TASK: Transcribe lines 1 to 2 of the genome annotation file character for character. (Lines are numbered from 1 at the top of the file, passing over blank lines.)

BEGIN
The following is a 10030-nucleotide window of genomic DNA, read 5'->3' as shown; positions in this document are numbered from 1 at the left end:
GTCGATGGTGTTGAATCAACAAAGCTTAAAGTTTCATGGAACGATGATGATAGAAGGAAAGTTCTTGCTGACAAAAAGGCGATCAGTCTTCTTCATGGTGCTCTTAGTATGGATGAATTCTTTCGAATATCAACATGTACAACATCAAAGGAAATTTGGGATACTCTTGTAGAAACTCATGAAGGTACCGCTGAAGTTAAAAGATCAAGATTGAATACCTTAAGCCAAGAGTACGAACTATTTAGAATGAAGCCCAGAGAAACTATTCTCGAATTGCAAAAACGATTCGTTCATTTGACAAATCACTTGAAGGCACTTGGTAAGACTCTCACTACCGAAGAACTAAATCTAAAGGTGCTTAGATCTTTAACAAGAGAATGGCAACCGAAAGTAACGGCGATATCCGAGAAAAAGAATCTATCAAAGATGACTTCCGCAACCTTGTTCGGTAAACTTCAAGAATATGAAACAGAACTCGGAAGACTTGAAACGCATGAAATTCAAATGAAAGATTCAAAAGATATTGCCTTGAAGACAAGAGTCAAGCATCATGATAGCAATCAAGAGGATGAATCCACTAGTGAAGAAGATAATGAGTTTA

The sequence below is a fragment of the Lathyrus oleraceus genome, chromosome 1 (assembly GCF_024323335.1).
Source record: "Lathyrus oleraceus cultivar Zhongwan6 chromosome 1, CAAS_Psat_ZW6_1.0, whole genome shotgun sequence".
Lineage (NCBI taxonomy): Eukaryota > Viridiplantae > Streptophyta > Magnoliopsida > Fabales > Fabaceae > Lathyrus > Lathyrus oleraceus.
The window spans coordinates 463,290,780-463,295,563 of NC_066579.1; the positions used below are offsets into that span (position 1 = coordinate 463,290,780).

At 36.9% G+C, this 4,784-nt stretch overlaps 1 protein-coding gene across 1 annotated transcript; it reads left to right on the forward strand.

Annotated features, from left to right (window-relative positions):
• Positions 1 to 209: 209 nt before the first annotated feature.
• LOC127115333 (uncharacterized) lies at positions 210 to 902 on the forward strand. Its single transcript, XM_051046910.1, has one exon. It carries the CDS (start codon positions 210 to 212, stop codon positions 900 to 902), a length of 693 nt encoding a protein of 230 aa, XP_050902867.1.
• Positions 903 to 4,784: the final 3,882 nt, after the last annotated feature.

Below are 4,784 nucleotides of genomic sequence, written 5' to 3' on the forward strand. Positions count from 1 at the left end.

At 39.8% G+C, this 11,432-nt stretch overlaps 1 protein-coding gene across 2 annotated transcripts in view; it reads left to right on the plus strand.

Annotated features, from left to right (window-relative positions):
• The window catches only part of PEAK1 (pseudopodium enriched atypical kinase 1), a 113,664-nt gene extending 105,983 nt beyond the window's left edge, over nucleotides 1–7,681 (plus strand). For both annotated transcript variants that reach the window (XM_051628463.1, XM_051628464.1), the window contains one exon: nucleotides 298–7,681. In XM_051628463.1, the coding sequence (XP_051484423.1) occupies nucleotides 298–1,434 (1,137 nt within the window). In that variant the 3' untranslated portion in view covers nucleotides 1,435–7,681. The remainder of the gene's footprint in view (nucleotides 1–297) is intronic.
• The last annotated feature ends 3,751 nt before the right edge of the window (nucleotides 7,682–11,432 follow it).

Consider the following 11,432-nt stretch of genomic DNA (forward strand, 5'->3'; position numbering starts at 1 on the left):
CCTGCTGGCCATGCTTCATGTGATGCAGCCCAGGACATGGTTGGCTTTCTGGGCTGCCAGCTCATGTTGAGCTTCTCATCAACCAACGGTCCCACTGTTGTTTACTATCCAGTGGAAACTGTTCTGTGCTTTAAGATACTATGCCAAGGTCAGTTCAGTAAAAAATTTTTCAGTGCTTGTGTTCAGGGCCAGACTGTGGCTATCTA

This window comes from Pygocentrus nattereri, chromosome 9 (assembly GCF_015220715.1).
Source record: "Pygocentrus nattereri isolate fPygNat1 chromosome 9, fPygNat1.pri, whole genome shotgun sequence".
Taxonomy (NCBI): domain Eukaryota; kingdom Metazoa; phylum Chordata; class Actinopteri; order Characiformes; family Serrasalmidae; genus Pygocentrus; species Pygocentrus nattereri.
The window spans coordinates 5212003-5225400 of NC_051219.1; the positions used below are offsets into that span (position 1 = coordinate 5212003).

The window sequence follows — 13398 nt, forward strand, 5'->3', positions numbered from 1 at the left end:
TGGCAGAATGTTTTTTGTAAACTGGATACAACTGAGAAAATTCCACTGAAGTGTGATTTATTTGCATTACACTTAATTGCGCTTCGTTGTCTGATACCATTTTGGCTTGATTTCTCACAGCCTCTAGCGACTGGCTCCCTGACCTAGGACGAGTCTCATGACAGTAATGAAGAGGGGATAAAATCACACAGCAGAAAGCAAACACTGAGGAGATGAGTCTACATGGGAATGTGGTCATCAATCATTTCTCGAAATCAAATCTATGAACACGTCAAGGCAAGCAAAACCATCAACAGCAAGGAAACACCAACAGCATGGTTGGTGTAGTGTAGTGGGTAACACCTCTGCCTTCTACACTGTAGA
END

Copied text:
The following is a 10030-nucleotide window of genomic DNA, read 5'->3' as shown; positions in this document are numbered from 1 at the left end:
GTCGATGGTGTTGAATCAACAAAGCTTAAAGTTTCATGGAACGATGATGATAGAAGGAAAGTTCTTGCTGACAAAAAGGCGATCAGTCTTCTTCATGGTGCTCTTAGTATGGATGAATTCTTTCGAATATCAACATGTACAACATCAAAGGAAATTTGGGATACTCTTGTAGAAACTCATGAAGGTACCGCTGAAGTTAAAAGATCAAGATTGAATACCTTAAGCCAAGAGTACGAACTATTTAGAATGAAGCCCAGAGAAACTATTCTCGAATTGCAAAAACGATTCGTTCATTTGACAAATCACTTGAAGGCACTTGGTAAGACTCTCACTACCGAAGAACTAAATCTAAAGGTGCTTAGATCTTTAACAAGAGAATGGCAACCGAAAGTAACGGCGATATCCGAGAAAAAGAATCTATCAAAGATGACTTCCGCAACCTTGTTCGGTAAACTTCAAGAATATGAAACAGAACTCGGAAGACTTGAAACGCATGAAATTCAAATGAAAGATTCAAAAGATATTGCCTTGAAGACAAGAGTCAAGCATCATGATAGCAATCAAGAGGATGAATCCACTAGTGAAGAAGATAATGAGTTTA